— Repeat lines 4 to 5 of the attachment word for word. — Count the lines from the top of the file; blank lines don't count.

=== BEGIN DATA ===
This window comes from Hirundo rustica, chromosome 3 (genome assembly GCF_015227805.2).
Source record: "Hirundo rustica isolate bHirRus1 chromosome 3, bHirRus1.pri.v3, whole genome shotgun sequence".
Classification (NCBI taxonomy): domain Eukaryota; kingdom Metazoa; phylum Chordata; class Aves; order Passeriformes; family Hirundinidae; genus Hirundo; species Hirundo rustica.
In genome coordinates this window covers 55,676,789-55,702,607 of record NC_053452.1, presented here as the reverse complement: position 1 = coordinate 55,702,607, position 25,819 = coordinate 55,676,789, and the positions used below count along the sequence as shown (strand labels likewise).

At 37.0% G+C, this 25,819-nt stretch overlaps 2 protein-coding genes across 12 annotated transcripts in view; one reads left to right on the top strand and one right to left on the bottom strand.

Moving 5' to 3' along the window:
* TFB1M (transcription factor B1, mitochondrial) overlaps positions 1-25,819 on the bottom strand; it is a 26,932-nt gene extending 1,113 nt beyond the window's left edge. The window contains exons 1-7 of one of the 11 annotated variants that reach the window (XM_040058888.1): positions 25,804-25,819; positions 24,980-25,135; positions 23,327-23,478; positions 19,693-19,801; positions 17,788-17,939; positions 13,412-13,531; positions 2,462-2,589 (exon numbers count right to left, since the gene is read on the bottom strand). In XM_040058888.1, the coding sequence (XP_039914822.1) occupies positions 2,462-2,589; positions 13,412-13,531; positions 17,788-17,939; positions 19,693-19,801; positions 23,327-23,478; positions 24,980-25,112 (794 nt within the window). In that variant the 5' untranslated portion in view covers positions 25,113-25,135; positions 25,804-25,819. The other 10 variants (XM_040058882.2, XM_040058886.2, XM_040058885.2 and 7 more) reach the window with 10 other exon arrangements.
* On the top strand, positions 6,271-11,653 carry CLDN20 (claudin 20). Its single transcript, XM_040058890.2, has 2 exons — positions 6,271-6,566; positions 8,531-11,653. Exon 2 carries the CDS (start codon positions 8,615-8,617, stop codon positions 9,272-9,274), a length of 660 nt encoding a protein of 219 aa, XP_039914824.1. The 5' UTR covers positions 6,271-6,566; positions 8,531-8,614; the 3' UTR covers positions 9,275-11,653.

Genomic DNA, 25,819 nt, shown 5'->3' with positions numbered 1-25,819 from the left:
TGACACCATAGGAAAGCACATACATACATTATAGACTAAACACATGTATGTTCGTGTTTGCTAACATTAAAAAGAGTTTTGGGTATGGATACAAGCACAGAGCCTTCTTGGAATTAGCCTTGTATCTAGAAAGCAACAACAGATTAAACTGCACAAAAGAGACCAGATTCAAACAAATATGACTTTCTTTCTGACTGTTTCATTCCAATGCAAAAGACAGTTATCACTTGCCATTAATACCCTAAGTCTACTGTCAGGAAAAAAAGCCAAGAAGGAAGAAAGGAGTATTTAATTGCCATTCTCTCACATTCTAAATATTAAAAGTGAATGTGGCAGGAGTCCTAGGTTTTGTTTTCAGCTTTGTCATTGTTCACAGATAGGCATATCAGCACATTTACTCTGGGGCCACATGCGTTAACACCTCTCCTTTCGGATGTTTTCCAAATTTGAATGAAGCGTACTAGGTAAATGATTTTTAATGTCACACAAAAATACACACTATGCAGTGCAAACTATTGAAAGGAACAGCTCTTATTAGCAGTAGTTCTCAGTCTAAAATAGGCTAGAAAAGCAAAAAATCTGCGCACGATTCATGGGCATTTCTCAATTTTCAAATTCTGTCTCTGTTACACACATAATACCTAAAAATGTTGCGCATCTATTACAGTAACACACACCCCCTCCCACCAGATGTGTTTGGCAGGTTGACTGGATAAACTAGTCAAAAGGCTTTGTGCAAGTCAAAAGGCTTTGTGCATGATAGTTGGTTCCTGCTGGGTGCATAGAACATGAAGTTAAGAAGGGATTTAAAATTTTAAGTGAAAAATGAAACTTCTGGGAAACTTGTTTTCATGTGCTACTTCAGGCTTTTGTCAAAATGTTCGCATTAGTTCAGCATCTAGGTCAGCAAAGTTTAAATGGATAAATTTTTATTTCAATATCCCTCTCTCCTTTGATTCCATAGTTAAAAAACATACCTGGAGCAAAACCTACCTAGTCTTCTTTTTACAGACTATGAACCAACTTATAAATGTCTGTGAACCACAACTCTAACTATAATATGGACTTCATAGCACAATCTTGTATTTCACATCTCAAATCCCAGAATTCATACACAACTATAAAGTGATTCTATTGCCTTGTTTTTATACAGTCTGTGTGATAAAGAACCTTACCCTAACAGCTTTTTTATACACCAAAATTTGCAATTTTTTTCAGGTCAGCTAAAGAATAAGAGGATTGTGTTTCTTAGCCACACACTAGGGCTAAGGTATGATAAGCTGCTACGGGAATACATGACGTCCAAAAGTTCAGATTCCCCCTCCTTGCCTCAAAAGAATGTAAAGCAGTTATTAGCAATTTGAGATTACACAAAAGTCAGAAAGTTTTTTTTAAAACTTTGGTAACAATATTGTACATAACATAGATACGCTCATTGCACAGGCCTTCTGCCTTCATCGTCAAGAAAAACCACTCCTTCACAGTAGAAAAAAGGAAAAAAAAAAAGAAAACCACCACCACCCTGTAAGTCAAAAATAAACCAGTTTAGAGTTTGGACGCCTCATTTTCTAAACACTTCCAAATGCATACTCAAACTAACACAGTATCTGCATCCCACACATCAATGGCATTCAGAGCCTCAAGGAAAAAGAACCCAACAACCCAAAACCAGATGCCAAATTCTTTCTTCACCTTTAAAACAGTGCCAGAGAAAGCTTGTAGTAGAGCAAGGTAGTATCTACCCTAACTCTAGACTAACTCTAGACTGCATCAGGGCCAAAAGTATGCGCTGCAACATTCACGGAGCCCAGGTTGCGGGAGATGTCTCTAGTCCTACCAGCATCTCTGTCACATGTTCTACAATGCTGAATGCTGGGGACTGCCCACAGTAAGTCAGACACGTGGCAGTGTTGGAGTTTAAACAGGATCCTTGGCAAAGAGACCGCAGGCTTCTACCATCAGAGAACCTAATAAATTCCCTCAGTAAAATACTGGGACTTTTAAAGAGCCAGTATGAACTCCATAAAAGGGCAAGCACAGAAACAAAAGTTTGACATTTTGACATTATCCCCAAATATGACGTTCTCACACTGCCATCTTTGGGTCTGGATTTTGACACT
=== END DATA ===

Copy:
In genome coordinates this window covers 55,676,789-55,702,607 of record NC_053452.1, presented here as the reverse complement: position 1 = coordinate 55,702,607, position 25,819 = coordinate 55,676,789, and the positions used below count along the sequence as shown (strand labels likewise).

At 37.0% G+C, this 25,819-nt stretch overlaps 2 protein-coding genes across 12 annotated transcripts in view; one reads left to right on the top strand and one right to left on the bottom strand.